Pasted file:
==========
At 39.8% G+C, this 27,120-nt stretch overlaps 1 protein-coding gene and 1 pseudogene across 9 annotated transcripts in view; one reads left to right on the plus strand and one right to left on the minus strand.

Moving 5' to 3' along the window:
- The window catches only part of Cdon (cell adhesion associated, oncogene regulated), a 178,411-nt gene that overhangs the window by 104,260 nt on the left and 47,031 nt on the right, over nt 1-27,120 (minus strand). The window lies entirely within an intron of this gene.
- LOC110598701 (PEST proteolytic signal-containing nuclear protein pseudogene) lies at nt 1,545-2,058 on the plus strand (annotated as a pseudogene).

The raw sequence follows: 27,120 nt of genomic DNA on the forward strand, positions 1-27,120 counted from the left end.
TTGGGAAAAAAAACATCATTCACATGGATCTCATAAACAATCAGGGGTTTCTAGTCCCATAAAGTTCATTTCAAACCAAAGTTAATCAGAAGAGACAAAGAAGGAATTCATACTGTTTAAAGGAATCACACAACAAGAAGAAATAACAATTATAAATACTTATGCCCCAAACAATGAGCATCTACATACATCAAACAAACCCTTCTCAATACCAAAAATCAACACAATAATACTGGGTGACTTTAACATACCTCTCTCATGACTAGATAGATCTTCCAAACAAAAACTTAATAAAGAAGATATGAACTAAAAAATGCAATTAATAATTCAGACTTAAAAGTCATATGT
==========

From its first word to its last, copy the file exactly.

At 39.8% G+C, this 27,120-nt stretch overlaps 1 protein-coding gene and 1 pseudogene across 9 annotated transcripts in view; one reads left to right on the plus strand and one right to left on the minus strand.

Moving 5' to 3' along the window:
- The window catches only part of Cdon (cell adhesion associated, oncogene regulated), a 178,411-nt gene that overhangs the window by 104,260 nt on the left and 47,031 nt on the right, over nt 1-27,120 (minus strand). The window lies entirely within an intron of this gene.
- LOC110598701 (PEST proteolytic signal-containing nuclear protein pseudogene) lies at nt 1,545-2,058 on the plus strand (annotated as a pseudogene).

The raw sequence follows: 27,120 nt of genomic DNA on the forward strand, positions 1-27,120 counted from the left end.
TTGGGAAAAAAAACATCATTCACATGGATCTCATAAACAATCAGGGGTTTCTAGTCCCATAAAGTTCATTTCAAACCAAAGTTAATCAGAAGAGACAAAGAAGGAATTCATACTGTTTAAAGGAATCACACAACAAGAAGAAATAACAATTATAAATACTTATGCCCCAAACAATGAGCATCTACATACATCAAACAAACCCTTCTCAATACCAAAAATCAACACAATAATACTGGGTGACTTTAACATACCTCTCTCATGACTAGATAGATCTTCCAAACAAAAACTTAATAAAGAAGATATGAACTAAAAAATGCAATTAATAATTCAGACTTAAAAGTCATATGT